Georgia Butterfly Brochure

Do you want to know who is who in your pollinator garden? Well now you can thanks to The North American Butterfly Association ( Georgia- Piedmont Chapter), who have teamed up with Dr. Jaret Daniels and Monarchs acrossGeorgia to create a Georgia butterfly brochure.

With funding from Georgia State Parks & Historic Sites and the U.S Fish & Wildlife Service, This brochure is a step by step guide on how to properly identify butterflies.

butterflyc

Knowing which butterflies are in your local area will help you, help them, by becoming informed about the butterflies specific host plants, and life cycles. This step by step guide is  broken up into three categories; brushfoots, whites/sulphurs/skippers, and swallowtails so that you can easily  identify butterflies in your local pollinator gardens!

Download the brochure here and start identifying your garden’s visitors today!

 

Co-blogged by GAPP + Jataysia Daniels, Greening Youth Foundation & Atlanta Botanical Garden Conservation Intern!

Advertisements

Native Milkweed Sale

Are you looking to expand your Monarch habitat? Look no further! The Blue Heron Nature Preserve is hosting a Georgia native milkweed plant and seed sale this Saturday, June 6th from 10am-noon at 4055 Roswell Rd. Various plant species and seeds will be available for purchase, and you can also pick up fresh-baked goodies, shade-grown coffee, and tips for making the most out of your garden. We hope to see you there!

Citizen Science: How to Get Involved

There are other ways to get involved helping out your native pollinators besides providing them with habitat. You can also assist them by helping scientists!  Researchers are studying pollinators to learn more about their foraging, nesting behaviors, cleptoparasitic behaviors, overwintering, etc. and they can use this knowledge to help conserve and protect pollinator species. It takes a lot of time to collect data, but you can help by reporting what you see from your own yard! This is called citizen science when volunteers report data to the scientists who are conducting the study.  Citizen science is often used when a project needs data from a large area, such as tracking monarch butterfly migration.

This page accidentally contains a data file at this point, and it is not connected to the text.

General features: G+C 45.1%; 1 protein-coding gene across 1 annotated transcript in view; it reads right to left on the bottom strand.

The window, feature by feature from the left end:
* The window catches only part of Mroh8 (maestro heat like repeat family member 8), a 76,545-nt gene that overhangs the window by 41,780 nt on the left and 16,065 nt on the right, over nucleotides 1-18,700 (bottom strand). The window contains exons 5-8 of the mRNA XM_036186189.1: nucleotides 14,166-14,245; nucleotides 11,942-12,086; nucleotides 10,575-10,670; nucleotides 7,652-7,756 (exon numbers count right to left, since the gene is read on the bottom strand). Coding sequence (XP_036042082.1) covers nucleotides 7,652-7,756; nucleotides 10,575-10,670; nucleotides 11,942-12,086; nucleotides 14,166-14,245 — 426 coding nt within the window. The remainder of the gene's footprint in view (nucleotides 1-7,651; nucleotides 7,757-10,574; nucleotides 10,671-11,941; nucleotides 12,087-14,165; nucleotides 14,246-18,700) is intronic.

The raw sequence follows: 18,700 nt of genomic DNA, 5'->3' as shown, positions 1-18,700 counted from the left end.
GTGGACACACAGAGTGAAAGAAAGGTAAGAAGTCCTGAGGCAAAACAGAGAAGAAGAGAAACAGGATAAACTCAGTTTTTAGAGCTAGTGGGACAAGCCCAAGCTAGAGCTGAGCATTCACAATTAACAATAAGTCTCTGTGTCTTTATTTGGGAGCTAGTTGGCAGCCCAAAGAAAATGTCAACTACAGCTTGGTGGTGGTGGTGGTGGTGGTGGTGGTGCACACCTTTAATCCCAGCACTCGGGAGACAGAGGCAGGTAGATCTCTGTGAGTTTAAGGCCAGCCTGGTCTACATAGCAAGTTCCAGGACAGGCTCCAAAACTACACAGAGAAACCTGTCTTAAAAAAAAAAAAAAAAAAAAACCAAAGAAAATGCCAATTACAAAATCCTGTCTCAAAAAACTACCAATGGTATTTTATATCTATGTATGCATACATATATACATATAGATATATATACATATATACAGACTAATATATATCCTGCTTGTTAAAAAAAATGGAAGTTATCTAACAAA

The links provided below are places where you can go and look to see if citizen science is something that you would be interested in doing. If you have a pollinator garden already, observing the species that you see there can be another great way to help your pollinators!

100_1285

“Bee on Redbud” Photo Credit: Sarah Meadows

The North American Butterfly Association is a place where you can submit your butterfly sightings. If you do not know the species names, you can submit a species and they have scientists that can identify the species for you.  They will use the data to study butterfly conservation and distribution. http://www.nababis.org/   They also have another option for observing butterflies; this option is for people who are able to commit a few hours at a site and count every butterfly that they see.  http://naba.org/butter_counts.html

The University of Minnesota is conducting a study about monarch butterflies. They are asking for long-term studies of sites containing milkweed plants or just reports of sightings of adult butterflies.  http://www.mlmp.org/default.aspx

If bees are what you are interested in studying, this site is a great place to go. They are partnered with the Xerces Society for Invertebrate Conservation.  You need to have access to a camera to participate in this citizen science project; the pictures of bees that you take will be examined by species to verify the species.  http://www.bumblebeewatch.org/contents/about/

Native ladybugs species are decreasing, and this study is dedicated to studying them and seeing their distribution. They are also asking participants to take pictures of the ladybugs they find.  http://www.lostladybug.org/index.php